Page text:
Back on New Year’s Day, I came down with something terrible: fever, chills, aches, and an all-encompassing drowsiness. It was so bad I had to cancel holidays plans with my family.
By day three, I was going stir-crazy, so the boy and I headed outside during an unseasonably warm January day to get some fresh air. It had to help, even a little, to take a walk around the neighborhood.
We walked our usual path down by the lake, and through the neighborhood trails – to the giant pile of concrete rubble that sits on the farm property just outside the residential zone.
The walk didn’t end up helping all that much, long-term, but to my feverish head and aching lungs, breathing that foggy Midwestern air provided a much-needed break.
I’ll miss this place.
What I’ll miss about moving closer to the city? This.
It’s something I’ve learned while we’ve been out house hunting: I need trees, green space, a sense of privacy, nature, birds chirping, and clear seasonal changes.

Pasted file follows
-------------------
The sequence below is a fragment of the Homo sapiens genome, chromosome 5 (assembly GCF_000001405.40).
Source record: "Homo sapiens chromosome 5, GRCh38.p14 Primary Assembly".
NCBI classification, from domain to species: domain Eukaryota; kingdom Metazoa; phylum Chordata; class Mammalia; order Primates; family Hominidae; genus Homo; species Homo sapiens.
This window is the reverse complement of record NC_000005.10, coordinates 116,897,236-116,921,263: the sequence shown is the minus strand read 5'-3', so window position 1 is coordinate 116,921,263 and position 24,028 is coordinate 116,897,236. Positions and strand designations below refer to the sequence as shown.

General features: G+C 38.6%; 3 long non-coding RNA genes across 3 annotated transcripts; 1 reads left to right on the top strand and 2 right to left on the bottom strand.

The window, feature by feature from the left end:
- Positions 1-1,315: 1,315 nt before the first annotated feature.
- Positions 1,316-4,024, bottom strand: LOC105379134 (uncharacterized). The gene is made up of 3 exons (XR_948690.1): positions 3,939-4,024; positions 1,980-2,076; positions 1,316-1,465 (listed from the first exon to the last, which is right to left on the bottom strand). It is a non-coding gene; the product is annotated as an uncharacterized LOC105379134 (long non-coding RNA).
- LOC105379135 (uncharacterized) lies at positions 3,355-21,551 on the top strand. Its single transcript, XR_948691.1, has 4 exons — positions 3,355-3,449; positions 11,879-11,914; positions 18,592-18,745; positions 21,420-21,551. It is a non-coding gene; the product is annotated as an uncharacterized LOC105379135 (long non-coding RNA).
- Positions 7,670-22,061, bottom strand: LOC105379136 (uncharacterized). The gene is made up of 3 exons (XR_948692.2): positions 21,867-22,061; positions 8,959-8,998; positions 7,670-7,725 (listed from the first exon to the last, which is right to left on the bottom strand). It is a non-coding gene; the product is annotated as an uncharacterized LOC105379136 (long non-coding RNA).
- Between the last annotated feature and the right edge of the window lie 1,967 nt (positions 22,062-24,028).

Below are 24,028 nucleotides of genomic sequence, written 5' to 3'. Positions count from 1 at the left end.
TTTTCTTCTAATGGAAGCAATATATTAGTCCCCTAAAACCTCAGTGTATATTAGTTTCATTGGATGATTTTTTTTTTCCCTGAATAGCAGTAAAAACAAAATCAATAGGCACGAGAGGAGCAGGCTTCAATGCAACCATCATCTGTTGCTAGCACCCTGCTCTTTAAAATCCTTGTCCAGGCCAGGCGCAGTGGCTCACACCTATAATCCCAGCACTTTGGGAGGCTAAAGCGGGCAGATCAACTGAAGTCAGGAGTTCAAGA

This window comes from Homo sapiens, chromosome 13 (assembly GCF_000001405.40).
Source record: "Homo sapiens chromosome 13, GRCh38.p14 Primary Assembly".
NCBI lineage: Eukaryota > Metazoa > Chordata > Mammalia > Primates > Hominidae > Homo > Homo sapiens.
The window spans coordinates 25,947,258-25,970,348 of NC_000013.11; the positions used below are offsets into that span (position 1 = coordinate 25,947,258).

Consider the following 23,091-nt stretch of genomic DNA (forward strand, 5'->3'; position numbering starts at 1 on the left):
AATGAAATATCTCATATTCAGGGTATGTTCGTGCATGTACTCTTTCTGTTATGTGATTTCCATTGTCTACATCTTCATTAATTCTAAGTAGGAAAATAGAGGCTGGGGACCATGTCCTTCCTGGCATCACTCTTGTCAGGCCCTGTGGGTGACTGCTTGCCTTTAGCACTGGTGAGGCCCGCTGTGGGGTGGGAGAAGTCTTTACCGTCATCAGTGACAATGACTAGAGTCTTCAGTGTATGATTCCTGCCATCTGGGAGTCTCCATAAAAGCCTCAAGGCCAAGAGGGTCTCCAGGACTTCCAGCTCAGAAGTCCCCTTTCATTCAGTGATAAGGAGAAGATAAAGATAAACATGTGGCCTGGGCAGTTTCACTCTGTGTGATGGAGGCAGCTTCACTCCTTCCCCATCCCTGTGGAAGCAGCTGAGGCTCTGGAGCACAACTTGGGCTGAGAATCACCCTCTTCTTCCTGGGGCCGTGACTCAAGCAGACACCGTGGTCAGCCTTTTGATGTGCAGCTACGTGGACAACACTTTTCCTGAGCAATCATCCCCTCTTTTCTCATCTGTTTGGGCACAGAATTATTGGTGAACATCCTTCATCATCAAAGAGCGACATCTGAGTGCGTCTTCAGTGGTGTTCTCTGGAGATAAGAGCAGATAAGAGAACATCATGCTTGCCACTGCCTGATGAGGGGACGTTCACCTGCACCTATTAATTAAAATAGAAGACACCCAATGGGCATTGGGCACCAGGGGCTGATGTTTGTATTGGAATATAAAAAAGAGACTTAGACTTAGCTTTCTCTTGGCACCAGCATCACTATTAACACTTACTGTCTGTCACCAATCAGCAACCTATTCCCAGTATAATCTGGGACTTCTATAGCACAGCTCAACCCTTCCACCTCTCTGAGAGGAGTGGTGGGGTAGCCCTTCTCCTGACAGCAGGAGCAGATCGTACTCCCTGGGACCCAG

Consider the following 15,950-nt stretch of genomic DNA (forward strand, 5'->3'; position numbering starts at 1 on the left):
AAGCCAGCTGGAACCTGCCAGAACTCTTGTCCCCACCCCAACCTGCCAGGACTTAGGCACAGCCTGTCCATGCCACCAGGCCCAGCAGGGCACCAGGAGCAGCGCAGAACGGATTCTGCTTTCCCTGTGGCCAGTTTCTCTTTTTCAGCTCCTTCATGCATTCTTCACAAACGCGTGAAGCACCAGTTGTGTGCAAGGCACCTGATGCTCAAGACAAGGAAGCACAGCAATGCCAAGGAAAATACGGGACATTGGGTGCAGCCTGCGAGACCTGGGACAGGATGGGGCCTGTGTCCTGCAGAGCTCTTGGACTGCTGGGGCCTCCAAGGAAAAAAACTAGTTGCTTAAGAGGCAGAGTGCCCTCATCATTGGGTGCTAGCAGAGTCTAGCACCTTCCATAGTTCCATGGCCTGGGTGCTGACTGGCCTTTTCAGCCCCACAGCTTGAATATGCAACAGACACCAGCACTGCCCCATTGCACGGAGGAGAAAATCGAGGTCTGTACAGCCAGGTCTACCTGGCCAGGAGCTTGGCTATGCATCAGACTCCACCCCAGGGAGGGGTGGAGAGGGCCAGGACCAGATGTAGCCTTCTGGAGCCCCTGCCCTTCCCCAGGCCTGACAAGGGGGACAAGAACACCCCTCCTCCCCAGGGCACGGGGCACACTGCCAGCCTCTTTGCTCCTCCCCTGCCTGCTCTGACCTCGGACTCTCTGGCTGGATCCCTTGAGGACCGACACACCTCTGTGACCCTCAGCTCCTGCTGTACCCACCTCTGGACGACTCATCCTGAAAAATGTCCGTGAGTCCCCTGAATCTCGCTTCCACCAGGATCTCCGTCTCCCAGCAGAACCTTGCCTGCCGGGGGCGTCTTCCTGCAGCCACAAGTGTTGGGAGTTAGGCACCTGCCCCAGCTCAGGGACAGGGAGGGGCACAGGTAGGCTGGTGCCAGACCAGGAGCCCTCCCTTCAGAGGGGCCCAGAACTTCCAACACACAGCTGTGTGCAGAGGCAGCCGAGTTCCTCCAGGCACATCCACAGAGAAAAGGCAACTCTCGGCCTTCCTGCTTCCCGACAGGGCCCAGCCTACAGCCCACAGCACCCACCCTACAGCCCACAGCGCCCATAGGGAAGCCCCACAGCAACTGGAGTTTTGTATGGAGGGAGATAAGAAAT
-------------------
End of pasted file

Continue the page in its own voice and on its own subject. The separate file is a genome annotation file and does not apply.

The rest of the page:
I need to feel like the woods are only a short walk away. That there’ll be foggy fields on my way into work. That my home will be well shaded by trees.
I need light filtering through branches and boughs.
Transatlantic, “All of the Above“:
When October winds lay down,
When the heat can’t melt the ground,
And nothing matters anyway.
When October winds take hold,
And you’re down that dank, dark road,
Maybe nothing matters anyway.
Taken about a year ago on my morning commute.
Miss my country backroads so much.